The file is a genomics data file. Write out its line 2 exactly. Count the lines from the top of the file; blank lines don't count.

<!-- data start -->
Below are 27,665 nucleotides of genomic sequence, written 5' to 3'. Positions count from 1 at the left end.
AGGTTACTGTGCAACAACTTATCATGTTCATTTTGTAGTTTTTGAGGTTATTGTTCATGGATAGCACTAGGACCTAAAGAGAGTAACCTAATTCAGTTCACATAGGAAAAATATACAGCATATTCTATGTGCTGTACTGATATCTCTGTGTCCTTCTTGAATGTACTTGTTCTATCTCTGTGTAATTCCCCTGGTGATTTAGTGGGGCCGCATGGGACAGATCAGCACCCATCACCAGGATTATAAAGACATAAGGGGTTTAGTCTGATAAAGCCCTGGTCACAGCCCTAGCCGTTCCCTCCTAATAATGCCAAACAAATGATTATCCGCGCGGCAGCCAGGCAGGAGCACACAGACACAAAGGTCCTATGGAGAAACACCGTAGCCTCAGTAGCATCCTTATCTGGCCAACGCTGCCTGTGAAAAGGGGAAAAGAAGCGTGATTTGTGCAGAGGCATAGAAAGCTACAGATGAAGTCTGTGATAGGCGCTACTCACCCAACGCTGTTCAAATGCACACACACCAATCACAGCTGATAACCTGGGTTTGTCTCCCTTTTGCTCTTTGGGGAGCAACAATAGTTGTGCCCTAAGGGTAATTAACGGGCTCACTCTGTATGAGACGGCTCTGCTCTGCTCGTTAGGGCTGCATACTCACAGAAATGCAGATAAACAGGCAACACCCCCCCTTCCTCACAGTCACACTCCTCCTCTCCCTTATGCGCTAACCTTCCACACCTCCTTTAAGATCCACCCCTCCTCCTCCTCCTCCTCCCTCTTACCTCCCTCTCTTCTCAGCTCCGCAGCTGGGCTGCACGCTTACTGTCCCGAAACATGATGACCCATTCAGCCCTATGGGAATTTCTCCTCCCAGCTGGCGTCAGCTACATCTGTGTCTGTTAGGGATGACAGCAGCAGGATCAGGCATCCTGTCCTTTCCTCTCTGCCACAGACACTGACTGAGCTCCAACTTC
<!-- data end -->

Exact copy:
AGGTTACTGTGCAACAACTTATCATGTTCATTTTGTAGTTTTTGAGGTTATTGTTCATGGATAGCACTAGGACCTAAAGAGAGTAACCTAATTCAGTTCACATAGGAAAAATATACAGCATATTCTATGTGCTGTACTGATATCTCTGTGTCCTTCTTGAATGTACTTGTTCTATCTCTGTGTAATTCCCCTGGTGATTTAGTGGGGCCGCATGGGACAGATCAGCACCCATCACCAGGATTATAAAGACATAAGGGGTTTAGTCTGATAAAGCCCTGGTCACAGCCCTAGCCGTTCCCTCCTAATAATGCCAAACAAATGATTATCCGCGCGGCAGCCAGGCAGGAGCACACAGACACAAAGGTCCTATGGAGAAACACCGTAGCCTCAGTAGCATCCTTATCTGGCCAACGCTGCCTGTGAAAAGGGGAAAAGAAGCGTGATTTGTGCAGAGGCATAGAAAGCTACAGATGAAGTCTGTGATAGGCGCTACTCACCCAACGCTGTTCAAATGCACACACACCAATCACAGCTGATAACCTGGGTTTGTCTCCCTTTTGCTCTTTGGGGAGCAACAATAGTTGTGCCCTAAGGGTAATTAACGGGCTCACTCTGTATGAGACGGCTCTGCTCTGCTCGTTAGGGCTGCATACTCACAGAAATGCAGATAAACAGGCAACACCCCCCCTTCCTCACAGTCACACTCCTCCTCTCCCTTATGCGCTAACCTTCCACACCTCCTTTAAGATCCACCCCTCCTCCTCCTCCTCCTCCCTCTTACCTCCCTCTCTTCTCAGCTCCGCAGCTGGGCTGCACGCTTACTGTCCCGAAACATGATGACCCATTCAGCCCTATGGGAATTTCTCCTCCCAGCTGGCGTCAGCTACATCTGTGTCTGTTAGGGATGACAGCAGCAGGATCAGGCATCCTGTCCTTTCCTCTCTGCCACAGACACTGACTGAGCTCCAACTTC